How Deng Xiaoping Solved China’s Trade Problem—and What America Can Learn from Him

by | October 30, 2020

From my article in The National Interest. This article appeared as “The Balance of Trade” in Issue 170 of The National Interest, Nov/Dec 2020.

More than at any point in contemporary history, China sees itself as a strong power. Now aware of China’s monumental presence on the world stage, Western elites can take a leaf from Deng Xiaoping and relearn how to exploit trade policy.

A sea change in Western perception of China has occurred in the last ten years. It’s no longer just the quiet workhorse of the world economy. Instead, China is now recognized as the primary global competitor to the United States and its allies. As nato Secretary General Jens Stoltenberg recently observed, China is “coming closer in cyberspace, we see them in the Arctic, in Africa, we see them investing in our critical infrastructure.” Long gone are the days when “Made in China” was a common punchline.

Western elites know that they have been caught off-guard. Suddenly, they must understand China, but find themselves with more questions than answers—and answers are not so easy to come by. The Chinese Internet is not just obscured by a linguistic barrier, but intentionally firewalled. Only the most intrepid travelers can make it to China’s most sensitive regions like Xinjiang. The Chinese Communist Party (CCP) remains opaque as ever. China arguably understands the West better than the West understands China.

However, the contemporary world is not the only place where one can find answers. Chinese civilization remains one of the oldest civilizations we know of. Contemporary China may be intellectually inaccessible, but its history is not. To understand the present and future of a country or institution, we must first understand its past. In trying to understand how China’s history determines its present and future, we find ourselves in the same position as the man responsible for the country’s contemporary success: Deng Xiaoping.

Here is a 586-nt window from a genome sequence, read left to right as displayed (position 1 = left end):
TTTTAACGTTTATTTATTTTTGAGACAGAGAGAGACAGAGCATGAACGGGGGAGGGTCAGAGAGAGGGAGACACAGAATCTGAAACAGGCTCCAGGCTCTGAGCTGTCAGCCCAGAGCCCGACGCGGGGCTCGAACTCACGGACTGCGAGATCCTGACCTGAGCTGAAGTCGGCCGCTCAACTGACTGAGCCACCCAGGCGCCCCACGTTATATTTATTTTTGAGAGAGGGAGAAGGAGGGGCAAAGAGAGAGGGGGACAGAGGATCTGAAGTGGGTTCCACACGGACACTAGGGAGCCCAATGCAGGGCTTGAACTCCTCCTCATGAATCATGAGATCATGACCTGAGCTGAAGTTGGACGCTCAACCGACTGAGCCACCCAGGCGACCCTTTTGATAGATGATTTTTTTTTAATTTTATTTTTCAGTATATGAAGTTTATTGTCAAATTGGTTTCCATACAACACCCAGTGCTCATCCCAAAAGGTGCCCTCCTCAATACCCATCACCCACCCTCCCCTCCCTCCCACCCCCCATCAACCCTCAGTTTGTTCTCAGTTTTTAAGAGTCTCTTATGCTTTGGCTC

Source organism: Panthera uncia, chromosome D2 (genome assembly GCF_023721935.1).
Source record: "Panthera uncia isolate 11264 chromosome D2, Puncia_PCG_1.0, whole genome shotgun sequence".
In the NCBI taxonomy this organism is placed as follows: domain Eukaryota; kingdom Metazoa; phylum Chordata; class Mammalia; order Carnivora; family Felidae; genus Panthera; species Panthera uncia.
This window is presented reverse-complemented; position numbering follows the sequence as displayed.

Xi Jinping may be president today, but he inherited the institutional and ideological structures built by Deng Xiaoping during the latter’s leadership of China in the 1980s. Those structures laid the foundation for Beijing’s current position of power and were not accidental—rather, they were deeply informed by Chinese history and deliberately designed to both ensure the survival of the CCP and advance China’s geopolitical position in the world. There are two further important facts here. First, Deng was successful. Second, he was successful because he understood and solved a key constraint of political economy: how do you manage trade to grow your economy without surrendering the sovereignty of your country?

China’s historical experience with the political limits of trade did not begin in the twenty-first century. It did not begin during the Cold War or even with the arrival of the European colonial powers of the nineteenth century. During the Ming dynasty of the sixteenth century, China was already learning how to carefully manage trade to its benefit with a relatively forgotten Asian power: the Mongols.

Read the rest here.